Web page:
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Design Considerations for Converged Optical Ethernet Networks


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Transport networks have witnessed two significant trends over the past half decade or so. The first has been an explosion in the bandwidth that these networks can support and the distances over which they can support it. This is due to the advent of cost-effective wavelength division multiplexing (WDM) and dense-WDM (DWDM), as well as a slew of technologies that extend transmission range, such as...more

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Design Considerations for Converged Optical Ethernet Networks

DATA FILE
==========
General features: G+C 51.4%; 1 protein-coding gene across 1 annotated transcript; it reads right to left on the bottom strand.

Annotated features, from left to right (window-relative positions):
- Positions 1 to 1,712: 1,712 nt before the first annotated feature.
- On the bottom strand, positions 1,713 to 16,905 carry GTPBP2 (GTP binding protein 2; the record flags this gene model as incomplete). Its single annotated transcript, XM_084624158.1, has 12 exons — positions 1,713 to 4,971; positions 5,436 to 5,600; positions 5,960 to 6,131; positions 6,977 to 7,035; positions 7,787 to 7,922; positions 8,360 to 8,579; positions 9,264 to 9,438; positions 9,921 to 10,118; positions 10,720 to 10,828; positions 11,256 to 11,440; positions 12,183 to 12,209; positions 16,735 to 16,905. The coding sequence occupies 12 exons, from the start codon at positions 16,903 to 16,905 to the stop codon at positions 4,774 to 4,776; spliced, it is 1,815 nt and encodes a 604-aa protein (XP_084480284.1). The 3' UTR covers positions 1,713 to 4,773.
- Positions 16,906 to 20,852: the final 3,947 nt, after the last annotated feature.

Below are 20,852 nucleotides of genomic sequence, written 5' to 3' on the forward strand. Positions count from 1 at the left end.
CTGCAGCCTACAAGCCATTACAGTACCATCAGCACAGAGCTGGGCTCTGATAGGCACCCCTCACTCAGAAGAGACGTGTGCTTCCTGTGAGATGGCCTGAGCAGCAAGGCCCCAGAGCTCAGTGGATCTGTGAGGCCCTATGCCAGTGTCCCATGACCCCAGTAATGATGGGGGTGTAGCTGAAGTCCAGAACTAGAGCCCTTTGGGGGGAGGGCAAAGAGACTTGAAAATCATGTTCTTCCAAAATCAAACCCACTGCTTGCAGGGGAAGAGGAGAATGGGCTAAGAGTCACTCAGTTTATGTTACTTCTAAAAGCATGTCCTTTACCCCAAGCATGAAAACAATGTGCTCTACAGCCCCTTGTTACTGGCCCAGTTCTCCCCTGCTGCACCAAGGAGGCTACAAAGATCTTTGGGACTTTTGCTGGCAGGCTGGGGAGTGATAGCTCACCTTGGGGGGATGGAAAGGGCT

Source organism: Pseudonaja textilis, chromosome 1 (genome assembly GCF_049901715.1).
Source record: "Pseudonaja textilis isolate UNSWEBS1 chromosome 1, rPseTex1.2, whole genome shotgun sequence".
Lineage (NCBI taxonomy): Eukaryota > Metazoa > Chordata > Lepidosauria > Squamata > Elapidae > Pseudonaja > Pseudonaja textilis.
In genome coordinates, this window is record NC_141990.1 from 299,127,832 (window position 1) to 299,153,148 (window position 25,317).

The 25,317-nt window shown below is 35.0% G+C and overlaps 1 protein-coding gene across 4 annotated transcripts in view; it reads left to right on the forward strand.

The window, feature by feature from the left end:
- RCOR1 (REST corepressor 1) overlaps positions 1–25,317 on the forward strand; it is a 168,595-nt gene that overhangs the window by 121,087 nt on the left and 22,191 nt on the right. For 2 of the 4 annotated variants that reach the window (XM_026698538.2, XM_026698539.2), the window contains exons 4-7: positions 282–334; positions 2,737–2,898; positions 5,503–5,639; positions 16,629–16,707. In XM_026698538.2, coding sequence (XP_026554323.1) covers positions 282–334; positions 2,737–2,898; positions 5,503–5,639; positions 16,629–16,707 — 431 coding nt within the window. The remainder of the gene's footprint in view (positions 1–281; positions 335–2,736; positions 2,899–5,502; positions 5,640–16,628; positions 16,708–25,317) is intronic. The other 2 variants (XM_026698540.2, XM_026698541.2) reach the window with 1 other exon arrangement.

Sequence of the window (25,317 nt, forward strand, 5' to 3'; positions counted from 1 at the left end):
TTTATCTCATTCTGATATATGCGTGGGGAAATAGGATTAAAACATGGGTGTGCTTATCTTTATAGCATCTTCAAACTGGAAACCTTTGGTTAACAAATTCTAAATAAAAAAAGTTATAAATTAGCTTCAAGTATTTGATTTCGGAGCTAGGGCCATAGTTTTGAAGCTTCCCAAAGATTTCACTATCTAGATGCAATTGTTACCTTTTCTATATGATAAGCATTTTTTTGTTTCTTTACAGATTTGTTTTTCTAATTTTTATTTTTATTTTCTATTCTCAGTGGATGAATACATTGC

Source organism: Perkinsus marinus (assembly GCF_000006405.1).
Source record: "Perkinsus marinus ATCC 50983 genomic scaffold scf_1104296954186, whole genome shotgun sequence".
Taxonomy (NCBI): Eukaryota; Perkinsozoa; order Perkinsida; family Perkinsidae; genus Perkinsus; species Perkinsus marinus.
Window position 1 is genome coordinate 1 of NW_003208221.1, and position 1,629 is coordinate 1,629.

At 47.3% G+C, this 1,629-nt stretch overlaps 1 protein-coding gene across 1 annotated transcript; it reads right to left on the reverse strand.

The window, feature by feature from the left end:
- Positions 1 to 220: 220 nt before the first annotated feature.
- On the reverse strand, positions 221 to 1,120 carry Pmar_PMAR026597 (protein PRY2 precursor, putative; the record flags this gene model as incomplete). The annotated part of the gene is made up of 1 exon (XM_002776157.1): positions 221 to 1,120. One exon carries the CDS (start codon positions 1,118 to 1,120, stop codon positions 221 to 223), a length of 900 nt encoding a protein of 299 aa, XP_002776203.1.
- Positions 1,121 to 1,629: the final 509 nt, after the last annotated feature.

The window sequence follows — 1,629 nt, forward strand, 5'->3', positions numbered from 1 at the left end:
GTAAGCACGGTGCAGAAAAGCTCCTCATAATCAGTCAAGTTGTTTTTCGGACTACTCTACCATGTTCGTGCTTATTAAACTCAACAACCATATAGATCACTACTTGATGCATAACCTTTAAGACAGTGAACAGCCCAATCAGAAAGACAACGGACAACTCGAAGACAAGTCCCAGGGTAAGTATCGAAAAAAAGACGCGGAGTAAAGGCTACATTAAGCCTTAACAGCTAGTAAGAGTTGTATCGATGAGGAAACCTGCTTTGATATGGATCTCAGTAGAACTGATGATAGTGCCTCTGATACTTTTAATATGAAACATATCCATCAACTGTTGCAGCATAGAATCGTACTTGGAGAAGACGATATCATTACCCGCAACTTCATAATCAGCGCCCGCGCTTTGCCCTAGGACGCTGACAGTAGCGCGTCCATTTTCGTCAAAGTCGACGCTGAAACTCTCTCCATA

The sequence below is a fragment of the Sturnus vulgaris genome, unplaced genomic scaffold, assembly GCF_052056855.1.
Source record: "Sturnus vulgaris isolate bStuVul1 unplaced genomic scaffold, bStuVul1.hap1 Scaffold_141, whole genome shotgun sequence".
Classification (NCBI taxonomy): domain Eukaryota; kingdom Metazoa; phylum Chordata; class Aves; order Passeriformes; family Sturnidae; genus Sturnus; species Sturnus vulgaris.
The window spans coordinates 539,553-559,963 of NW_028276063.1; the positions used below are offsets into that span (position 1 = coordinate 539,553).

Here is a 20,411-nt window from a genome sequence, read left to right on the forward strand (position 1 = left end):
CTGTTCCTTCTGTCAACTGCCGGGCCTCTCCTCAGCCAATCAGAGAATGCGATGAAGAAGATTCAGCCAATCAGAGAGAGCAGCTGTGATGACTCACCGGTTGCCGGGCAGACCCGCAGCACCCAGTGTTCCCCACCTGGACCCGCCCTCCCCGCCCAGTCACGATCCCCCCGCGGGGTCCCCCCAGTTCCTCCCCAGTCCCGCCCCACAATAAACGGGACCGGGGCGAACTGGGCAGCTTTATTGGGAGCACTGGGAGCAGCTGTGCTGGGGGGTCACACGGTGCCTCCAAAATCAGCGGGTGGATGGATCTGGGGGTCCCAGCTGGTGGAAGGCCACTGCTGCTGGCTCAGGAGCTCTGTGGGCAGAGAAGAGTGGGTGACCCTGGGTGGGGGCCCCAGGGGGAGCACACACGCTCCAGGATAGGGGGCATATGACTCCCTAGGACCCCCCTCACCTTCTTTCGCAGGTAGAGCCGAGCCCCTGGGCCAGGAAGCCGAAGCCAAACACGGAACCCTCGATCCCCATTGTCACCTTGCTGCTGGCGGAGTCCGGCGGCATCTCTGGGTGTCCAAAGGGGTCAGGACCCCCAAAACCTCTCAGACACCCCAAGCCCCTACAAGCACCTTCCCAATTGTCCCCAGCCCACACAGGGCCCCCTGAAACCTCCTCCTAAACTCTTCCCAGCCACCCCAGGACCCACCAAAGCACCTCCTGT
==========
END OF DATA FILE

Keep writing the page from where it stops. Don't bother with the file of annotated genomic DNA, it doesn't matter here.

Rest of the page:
1. 1. PTB >>Designing Converged Optical Ethernet NetworksTransport networks have witnessed two significant trends over the past half-decade or so. The first has beenan explosion in the bandwidth these networks can support and the distances over which they can support it.This is due to the advent of cost-effective wavelength division multiplexing (WDM) and dense-WDM(DWDM), as well as a slew of technologies that extend transmission range, such as sophisticated opticalamplifiers. The second has been the need to support a variety of traffic types (voice, video, data) andservices: virtual private networks (VPNs), highspeed Internet (HSI), video-on-demand (VoD) andvideoconferencing, and IPTV, to name a few. This is due to the need to simplify the network by collapsingintermediate layers and protocol stacks, thus reducing interface and node counts (and, hence, cost) in thecarrier network. Thus, transport networks have migrated from being primarily voicedominated to multi-service supporting infrastructures.In the past, the optical transport networks themselves did not need to be service- or traffic-aware, as therewere a number of layers of multiplexing and aggregation between the carried traffic and the actual transport“pipes.” Indeed a typical protocol-stack layering might take IP data, encapsulate it in Ethernetframes, segment and package those into ATM cells that would be packaged into SONET/SDH frames,which would then ride on an optical wavelength. By contrast, the move today is increasingly towards anoptimized stack, which consists of IP data encapsulated in Ethernet frames that (with appropriate framing)ride directly on an optical wavelength — the so-called “optical Ethernet” solution.